Museum Object Analysis
Does this Museum Object Analysis assignment look familiar? Many professors assign topics just like this and our writer’s custom write each one.
For this paper pick any object that interests you on display in the Egyptian galleries of the University Museum. Paper is a short (5-page) discussion and analysis of the piece focusing on issues of:
- Its date/time period and historical setting
- Its form and function
- Any relevant religious meaning
- How it relates to Egyptian culture and society
Essentially: put the object into the context of ancient Egyptian culture and discuss essential aspects of ancient Egypt it reflects.
Start by identifying and describing the relevant features of the object and then present your analysis. A photo (or drawing) is welcome but not necessary.
Sources: Since paper is short bibliography should be limited to 3 or 4 sources (be sure to put in citations or footnotes). Your Teachers Assistant can help you with the most relevant and useful sources (The books on reserve in the Museum library will cover many of the topics of relevance).
Researching your Topic.
1. Note: most of the research materials that you will need are located in the Egyptian Collection of the Museum Library, in the University Museum, Academic Wing, third floor.
Writing your Paper
1. Please cite your sources. You may use parenthetical (“in text”) citations, footnotes, or endnotes, but you must be consistent throughout the paper.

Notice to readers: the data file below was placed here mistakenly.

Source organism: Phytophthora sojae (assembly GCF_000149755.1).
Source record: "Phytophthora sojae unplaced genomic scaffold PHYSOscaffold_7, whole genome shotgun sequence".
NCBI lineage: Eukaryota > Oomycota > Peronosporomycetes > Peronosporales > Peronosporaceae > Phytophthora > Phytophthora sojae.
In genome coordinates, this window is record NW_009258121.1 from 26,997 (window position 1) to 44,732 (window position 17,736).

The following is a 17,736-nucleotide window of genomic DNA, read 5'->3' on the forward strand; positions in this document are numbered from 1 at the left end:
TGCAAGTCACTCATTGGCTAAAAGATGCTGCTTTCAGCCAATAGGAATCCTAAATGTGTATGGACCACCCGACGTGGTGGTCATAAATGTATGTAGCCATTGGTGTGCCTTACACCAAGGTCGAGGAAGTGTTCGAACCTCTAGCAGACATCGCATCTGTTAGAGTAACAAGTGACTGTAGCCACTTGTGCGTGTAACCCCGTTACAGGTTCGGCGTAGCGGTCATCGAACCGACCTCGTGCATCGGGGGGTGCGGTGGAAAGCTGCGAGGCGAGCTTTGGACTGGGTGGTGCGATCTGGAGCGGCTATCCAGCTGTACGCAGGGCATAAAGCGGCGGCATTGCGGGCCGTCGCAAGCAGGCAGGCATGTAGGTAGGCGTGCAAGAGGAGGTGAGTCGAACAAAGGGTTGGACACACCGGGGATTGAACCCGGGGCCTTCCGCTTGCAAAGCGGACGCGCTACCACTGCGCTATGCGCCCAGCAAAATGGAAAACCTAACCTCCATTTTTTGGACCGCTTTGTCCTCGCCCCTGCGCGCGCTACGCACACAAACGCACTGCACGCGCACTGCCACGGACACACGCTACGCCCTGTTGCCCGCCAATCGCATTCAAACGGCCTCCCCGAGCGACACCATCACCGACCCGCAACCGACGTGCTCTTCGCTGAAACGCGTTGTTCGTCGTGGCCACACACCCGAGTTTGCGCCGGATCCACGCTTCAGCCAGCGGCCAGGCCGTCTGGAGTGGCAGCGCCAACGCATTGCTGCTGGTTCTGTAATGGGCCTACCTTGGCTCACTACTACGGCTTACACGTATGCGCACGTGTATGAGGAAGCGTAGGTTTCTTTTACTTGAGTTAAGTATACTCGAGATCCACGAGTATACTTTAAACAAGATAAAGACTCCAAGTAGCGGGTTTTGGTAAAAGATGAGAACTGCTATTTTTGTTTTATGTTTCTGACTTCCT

2. Please format your bibliography using a major published guideline like MLA or Chicago style. Entries for journal and encyclopedia articles should be listed by the author of that article, not by the editor of the journal or encyclopedia. The entries must be ordered alphabetically by author.
3. Your paper will be evaluated on the development of your argument or thesis, use of supporting evidence, and discussion of relevant literature, in addition to organization, clarity, grammar, and mechanics. Please consider these elements when writing your paper, and don’t forget to utilize the “Spell-Check” feature in your word processing program.
4. Use specific examples, instead of simply generalizing the situation. An example of over-generalizing is: “In the Old Kingdom, pyramids helped the pharaoh reach the afterlife.” Use specific examples to support your thesis. For instance, the sentence above could read:
In the 4th Dynasty, the pyramid itself was the largest and most time-consuming part of the pyramid complex to build. Other elements of the pyramid complex, such as the causeway and satellite pyramid, were smaller and constructed with minimal decoration. The Great Pyramid of Khufu at Giza was made of solid, well-cut limestone with inner chambers located above the ground level. The difference in size and complexity of the architectural features may point to the fact that Khufu’s actual tomb was more significant in helping the king attain his afterlife than any of the other parts of the complex.
5. Using quotations from Egyptian literature and inscriptions in your paper is encouraged. When you do, please note who translated the quote.
6. Foreign words, especially Egyptian concepts like maat and isft, should be in italics. However, this does not apply to proper nouns, such as personal names and place names (like Hatshepsut), or to terms that are commonly used in English (like Pharaoh). Also, be consistent in your spelling of names and other foreign words. For example, the 12th Dynasty king’s name may be rendered “Senwosret,” “Senusret,” or “Sesostris” I. It does not matter which convention you adopt, but make sure to use the same one throughout your paper.